## Doctoral Dissertations

Winter 1989

Dissertation

Chemistry

#### Degree Name

Doctor of Philosophy

C L Grant

#### Abstract

An analytical method was developed to determine the concentrations of HMX, RDX, TNB, DNB, tetryl, TNT and 2,4-DNT in soil. The method relies on solvent extraction with analysis by reversed-phase liquid chromatography.

The extraction step was studied in terms of process kinetics and recovery. Two solvents (acetonitrile and methanol) and four extraction techniques (Soxhlet, ultrasonic bath, mechanical shaker and homogenizer-sonicator) were compared. Ultrasonic bath extraction with acetonitrile was selected based on extraction kinetics, overall analyte recovery, sample throughput, and instability of analytes at elevated temperature. The rate of extraction of analytes from field-contaminated soil was shown to be much slower than from spiked soils, indicating it is unwise to develop extraction procedures based solely on spiked materials.

A number of possible separations were examined. Adequate separation of the seven analytes was achieved on an LC-18 column eluted with 1:1 methanol/water with a run time under 15 minutes. Confirmation of analyte identities was recommended on LC-CN, also eluted with 1:1 methanol/water. Elution orders on the two columns were quite different due to different mechanisms of separation.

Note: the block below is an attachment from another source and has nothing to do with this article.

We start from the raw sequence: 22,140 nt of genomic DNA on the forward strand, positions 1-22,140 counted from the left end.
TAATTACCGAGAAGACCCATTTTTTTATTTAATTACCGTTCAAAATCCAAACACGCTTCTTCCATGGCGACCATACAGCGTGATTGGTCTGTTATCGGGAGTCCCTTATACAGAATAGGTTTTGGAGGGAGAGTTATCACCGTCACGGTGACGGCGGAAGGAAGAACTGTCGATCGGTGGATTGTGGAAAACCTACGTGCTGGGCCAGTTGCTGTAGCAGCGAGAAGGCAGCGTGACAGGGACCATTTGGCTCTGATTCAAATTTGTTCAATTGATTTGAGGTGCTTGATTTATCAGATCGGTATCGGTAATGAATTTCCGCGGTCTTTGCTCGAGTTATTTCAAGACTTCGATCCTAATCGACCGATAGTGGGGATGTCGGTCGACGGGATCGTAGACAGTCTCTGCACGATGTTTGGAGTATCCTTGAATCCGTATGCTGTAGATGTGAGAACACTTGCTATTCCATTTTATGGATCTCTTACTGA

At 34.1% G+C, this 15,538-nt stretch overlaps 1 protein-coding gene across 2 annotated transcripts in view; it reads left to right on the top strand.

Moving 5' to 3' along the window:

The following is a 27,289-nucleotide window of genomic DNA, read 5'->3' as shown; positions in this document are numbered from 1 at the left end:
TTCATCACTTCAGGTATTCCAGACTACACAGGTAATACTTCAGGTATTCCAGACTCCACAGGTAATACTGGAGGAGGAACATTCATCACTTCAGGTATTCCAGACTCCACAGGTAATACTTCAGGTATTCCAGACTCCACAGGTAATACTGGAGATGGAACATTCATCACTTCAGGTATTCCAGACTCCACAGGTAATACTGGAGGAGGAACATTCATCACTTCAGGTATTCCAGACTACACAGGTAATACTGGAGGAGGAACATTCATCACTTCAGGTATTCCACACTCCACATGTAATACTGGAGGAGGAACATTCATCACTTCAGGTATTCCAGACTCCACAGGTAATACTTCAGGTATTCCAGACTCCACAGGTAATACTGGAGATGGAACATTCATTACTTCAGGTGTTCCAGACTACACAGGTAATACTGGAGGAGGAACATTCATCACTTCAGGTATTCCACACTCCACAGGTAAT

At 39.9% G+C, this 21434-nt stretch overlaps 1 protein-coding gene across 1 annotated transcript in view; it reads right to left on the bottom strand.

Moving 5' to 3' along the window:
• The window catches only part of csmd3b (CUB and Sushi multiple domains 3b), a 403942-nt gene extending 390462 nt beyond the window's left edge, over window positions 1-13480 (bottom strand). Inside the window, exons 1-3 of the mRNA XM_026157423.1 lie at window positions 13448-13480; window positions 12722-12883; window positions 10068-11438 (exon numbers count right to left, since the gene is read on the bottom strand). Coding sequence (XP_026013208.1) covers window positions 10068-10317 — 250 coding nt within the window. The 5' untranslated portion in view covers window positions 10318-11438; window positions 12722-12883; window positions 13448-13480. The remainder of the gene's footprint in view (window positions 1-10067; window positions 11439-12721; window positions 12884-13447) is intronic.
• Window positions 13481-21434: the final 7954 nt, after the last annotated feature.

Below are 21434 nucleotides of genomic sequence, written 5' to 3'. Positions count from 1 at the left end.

Additional tests were conducted to assess various sample processing alternatives. Removal of particulates from soil extracts was achieved by dilution of extracts 1:1 with aqueous CaCl$\sb2$. This resulted in flocculation of suspended particles, which were then easy to remove by settling and filtration. Stock standards were stable for at least a year, working standards at least 28 days, and soil extracts at least two months. Care needs to be taken to ensure that air drying of soil, prior to extraction, is not conducted in direct sunlight; otherwise losses of TNT and an increase in photochemical transformation products will result.

The overall method provides linear calibration curves over a wide range of analyte concentrations. Detection limits ranged from 0.03 to 1.27 $\mu$g/g with no extract preconcentration. Recovery of spiked analyte was better than 80% for all analytes tested. The method was successfully tested in two collaborating laboratories.

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